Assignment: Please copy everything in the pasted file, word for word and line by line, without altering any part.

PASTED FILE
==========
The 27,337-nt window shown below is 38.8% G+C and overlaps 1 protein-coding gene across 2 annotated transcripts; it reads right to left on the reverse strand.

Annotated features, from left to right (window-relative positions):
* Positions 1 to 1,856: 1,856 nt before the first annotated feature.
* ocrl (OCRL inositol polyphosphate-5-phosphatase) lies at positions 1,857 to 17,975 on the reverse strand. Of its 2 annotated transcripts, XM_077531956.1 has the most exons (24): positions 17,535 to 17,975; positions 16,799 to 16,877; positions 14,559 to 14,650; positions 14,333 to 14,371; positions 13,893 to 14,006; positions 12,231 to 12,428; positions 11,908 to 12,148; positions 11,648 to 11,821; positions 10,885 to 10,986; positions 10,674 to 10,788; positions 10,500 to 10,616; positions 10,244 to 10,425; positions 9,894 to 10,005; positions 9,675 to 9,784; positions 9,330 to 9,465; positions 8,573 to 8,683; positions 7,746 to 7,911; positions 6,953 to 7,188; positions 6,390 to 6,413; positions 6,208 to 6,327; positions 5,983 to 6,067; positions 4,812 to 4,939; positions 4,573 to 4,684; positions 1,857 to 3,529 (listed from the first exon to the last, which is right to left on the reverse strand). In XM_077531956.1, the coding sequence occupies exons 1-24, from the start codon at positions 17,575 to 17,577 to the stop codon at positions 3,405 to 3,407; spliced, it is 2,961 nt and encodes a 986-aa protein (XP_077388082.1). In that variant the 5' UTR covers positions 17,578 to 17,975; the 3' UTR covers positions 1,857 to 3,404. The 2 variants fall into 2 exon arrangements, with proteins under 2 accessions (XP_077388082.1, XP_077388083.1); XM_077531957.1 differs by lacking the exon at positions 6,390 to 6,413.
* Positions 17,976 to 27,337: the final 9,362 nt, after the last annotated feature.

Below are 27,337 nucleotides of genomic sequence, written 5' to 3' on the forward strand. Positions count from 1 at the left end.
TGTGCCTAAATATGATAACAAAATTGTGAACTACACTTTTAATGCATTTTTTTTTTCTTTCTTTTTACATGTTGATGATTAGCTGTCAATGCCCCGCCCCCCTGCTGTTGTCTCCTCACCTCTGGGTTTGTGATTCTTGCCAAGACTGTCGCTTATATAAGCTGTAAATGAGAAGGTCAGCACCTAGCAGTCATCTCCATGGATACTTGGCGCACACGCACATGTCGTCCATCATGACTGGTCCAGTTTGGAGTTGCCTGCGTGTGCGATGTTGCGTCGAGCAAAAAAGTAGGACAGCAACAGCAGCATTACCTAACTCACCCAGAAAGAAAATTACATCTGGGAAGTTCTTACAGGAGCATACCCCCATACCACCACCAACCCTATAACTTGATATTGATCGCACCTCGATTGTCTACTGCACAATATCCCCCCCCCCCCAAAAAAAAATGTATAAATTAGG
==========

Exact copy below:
The 27,337-nt window shown below is 38.8% G+C and overlaps 1 protein-coding gene across 2 annotated transcripts; it reads right to left on the reverse strand.

Annotated features, from left to right (window-relative positions):
* Positions 1 to 1,856: 1,856 nt before the first annotated feature.
* ocrl (OCRL inositol polyphosphate-5-phosphatase) lies at positions 1,857 to 17,975 on the reverse strand. Of its 2 annotated transcripts, XM_077531956.1 has the most exons (24): positions 17,535 to 17,975; positions 16,799 to 16,877; positions 14,559 to 14,650; positions 14,333 to 14,371; positions 13,893 to 14,006; positions 12,231 to 12,428; positions 11,908 to 12,148; positions 11,648 to 11,821; positions 10,885 to 10,986; positions 10,674 to 10,788; positions 10,500 to 10,616; positions 10,244 to 10,425; positions 9,894 to 10,005; positions 9,675 to 9,784; positions 9,330 to 9,465; positions 8,573 to 8,683; positions 7,746 to 7,911; positions 6,953 to 7,188; positions 6,390 to 6,413; positions 6,208 to 6,327; positions 5,983 to 6,067; positions 4,812 to 4,939; positions 4,573 to 4,684; positions 1,857 to 3,529 (listed from the first exon to the last, which is right to left on the reverse strand). In XM_077531956.1, the coding sequence occupies exons 1-24, from the start codon at positions 17,575 to 17,577 to the stop codon at positions 3,405 to 3,407; spliced, it is 2,961 nt and encodes a 986-aa protein (XP_077388082.1). In that variant the 5' UTR covers positions 17,578 to 17,975; the 3' UTR covers positions 1,857 to 3,404. The 2 variants fall into 2 exon arrangements, with proteins under 2 accessions (XP_077388082.1, XP_077388083.1); XM_077531957.1 differs by lacking the exon at positions 6,390 to 6,413.
* Positions 17,976 to 27,337: the final 9,362 nt, after the last annotated feature.

Below are 27,337 nucleotides of genomic sequence, written 5' to 3' on the forward strand. Positions count from 1 at the left end.
TGTGCCTAAATATGATAACAAAATTGTGAACTACACTTTTAATGCATTTTTTTTTTCTTTCTTTTTACATGTTGATGATTAGCTGTCAATGCCCCGCCCCCCTGCTGTTGTCTCCTCACCTCTGGGTTTGTGATTCTTGCCAAGACTGTCGCTTATATAAGCTGTAAATGAGAAGGTCAGCACCTAGCAGTCATCTCCATGGATACTTGGCGCACACGCACATGTCGTCCATCATGACTGGTCCAGTTTGGAGTTGCCTGCGTGTGCGATGTTGCGTCGAGCAAAAAAGTAGGACAGCAACAGCAGCATTACCTAACTCACCCAGAAAGAAAATTACATCTGGGAAGTTCTTACAGGAGCATACCCCCATACCACCACCAACCCTATAACTTGATATTGATCGCACCTCGATTGTCTACTGCACAATATCCCCCCCCCCCCAAAAAAAAATGTATAAATTAGG